Posts Tagged ‘hate crime’
It’s been a while since I got up on my political soapbox (well, last Thursday at least), But while I gaily chowed down on my low-fat grilled chicken caesar salad, Grindr chirping away happily in the background, the home-made fruit smoothie on my desk perfectly complimenting my purple Abercrombie and Fitch top, I couldn’t help but wonder: what should we really do with Melanie Phillips?
For those of you who have spent the day in a dark room with only mice for company, Melanie Phillips has joined the ranks of the odious Jan Moir to become the Daily Fail’s newest lady-in-hating. As if she hasn’t already got RSI from her constant pearl-clutching over anything remotely not right-wing, in today’s column, she swivels her Sauron’s eye and fixes it squarely on a brand new “Government-backed drive to promote the gay agenda.”
For those of you who don’t speak fluent bigot, she’s referring to the plans laid out today by the Training and Development Agency for Schools, to develop lesson plans in maths, geography and science that ‘celebrate the gay community’. The opt-in scheme will introduce non-sexual depictions of gay life into lessons, with some references to mummies and daddies occasionally being replaced by same-sex couples, and science lessons in which children will learn about other types of family setup, like those of seahorses and certain species of penguins, which rely on the male to care for the young.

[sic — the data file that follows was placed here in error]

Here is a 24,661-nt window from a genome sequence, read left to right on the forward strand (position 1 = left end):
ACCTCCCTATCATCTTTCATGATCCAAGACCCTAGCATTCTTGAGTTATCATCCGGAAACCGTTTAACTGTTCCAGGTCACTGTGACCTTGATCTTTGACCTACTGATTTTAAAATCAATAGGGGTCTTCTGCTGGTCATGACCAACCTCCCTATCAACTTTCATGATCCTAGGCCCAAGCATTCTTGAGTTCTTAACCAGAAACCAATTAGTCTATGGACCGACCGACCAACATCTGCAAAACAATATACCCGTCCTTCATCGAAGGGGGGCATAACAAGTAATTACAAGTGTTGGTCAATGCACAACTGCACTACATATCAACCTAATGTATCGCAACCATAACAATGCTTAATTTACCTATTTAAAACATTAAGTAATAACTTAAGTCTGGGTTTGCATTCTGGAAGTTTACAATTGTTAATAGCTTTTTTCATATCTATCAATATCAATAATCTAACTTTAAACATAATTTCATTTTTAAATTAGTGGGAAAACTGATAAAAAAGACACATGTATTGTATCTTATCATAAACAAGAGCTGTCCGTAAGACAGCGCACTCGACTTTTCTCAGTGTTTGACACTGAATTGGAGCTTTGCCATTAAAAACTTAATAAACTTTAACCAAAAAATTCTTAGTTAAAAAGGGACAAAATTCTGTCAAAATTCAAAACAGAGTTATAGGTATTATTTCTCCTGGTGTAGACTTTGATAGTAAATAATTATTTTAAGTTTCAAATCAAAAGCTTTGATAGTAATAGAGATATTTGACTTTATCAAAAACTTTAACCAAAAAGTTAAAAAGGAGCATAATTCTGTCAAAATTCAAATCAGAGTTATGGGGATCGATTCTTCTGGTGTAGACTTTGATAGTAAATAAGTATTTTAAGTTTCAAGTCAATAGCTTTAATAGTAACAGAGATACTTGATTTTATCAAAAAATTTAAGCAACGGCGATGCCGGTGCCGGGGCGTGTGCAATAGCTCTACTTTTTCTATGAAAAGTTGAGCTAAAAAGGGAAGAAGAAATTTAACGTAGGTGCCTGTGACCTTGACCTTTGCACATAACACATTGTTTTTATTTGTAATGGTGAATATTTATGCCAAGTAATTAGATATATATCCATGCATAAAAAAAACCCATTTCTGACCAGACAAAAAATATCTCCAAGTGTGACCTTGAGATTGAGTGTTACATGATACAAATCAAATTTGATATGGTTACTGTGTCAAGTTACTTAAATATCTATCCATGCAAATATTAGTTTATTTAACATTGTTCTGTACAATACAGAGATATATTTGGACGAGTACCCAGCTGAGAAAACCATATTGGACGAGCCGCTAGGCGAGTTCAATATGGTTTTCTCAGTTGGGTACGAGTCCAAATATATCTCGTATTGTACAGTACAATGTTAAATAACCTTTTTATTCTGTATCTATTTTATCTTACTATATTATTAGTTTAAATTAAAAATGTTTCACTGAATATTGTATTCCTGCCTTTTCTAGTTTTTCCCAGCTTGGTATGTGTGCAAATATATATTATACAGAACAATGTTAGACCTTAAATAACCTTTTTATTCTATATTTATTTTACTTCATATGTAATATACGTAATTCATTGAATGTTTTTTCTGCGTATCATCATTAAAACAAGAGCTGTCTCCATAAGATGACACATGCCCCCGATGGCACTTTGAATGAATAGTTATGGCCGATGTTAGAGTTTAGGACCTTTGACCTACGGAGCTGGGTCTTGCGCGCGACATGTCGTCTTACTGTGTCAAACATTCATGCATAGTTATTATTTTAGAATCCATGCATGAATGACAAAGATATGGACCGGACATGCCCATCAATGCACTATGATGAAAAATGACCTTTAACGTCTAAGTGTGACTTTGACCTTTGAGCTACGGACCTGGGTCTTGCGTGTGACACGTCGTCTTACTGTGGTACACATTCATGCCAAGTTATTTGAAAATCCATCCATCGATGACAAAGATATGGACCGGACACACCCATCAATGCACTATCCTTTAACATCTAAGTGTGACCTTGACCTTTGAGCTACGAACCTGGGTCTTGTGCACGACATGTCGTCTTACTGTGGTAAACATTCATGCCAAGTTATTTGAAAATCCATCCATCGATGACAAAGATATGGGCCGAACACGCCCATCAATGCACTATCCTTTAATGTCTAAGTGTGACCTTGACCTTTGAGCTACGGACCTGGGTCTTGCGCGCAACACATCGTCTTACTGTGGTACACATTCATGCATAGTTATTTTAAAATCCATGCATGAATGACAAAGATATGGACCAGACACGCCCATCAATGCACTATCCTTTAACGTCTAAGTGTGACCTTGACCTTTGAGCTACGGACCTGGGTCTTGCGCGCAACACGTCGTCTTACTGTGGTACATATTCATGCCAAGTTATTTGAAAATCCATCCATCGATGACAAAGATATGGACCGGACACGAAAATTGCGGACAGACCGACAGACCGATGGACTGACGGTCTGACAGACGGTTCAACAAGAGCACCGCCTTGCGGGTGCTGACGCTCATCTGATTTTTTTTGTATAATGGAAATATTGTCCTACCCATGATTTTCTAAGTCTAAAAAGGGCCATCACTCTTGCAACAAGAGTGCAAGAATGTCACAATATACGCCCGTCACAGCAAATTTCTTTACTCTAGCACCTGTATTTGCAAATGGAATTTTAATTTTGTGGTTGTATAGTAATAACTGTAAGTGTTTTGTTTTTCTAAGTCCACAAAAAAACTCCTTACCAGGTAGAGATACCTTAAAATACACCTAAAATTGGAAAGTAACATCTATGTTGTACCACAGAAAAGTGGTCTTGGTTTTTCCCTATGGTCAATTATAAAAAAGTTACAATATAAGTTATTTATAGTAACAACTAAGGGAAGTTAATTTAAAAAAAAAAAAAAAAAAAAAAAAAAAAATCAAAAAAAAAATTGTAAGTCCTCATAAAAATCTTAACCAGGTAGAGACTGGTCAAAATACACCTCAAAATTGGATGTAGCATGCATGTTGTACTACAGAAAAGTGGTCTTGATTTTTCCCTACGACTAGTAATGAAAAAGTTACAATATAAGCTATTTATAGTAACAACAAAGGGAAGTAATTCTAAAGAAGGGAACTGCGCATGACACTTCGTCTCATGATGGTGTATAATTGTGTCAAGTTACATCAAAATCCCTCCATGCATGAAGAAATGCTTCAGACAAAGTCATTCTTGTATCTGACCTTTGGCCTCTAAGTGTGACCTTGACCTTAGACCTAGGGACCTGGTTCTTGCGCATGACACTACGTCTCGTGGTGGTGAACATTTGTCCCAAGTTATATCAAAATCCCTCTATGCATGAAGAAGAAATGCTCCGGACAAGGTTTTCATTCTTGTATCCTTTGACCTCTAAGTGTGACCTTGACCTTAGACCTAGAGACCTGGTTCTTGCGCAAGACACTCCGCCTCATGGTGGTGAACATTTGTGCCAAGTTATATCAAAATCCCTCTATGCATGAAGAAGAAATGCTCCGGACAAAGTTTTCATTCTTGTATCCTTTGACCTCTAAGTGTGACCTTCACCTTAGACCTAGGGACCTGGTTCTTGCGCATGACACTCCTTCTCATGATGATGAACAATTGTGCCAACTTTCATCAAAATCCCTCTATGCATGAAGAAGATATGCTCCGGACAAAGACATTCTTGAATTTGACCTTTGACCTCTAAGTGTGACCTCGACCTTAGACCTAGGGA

Sound like a good plan? Not so, thinks Phillips, who roared that it was a “ruthless campaign by the gay rights lobby to destroy the very concept of normal sexual behaviour.”
Yes, that’s right, Melanie. Leftie homo penguins are coming for your children because militant poofs are holding the Government hostage and forcing them to do our bidding by threatening them with a good hard bumming if they don’t.
In fact, while we’re deporting all the queers to Alcatraz, let’s run those coloured people out as well. They’ve gotten into the White House you know — it’s only a matter of time before one will be in No. 10.
The funny thing is, I read the article (don’t worry, the link goes to the Pink Paper’s verbatim reprint) and to be honest, my jaw didn’t drop. I didn’t sit there incensed. I got to the end and the only thing I did was snort and say, “Whatever.”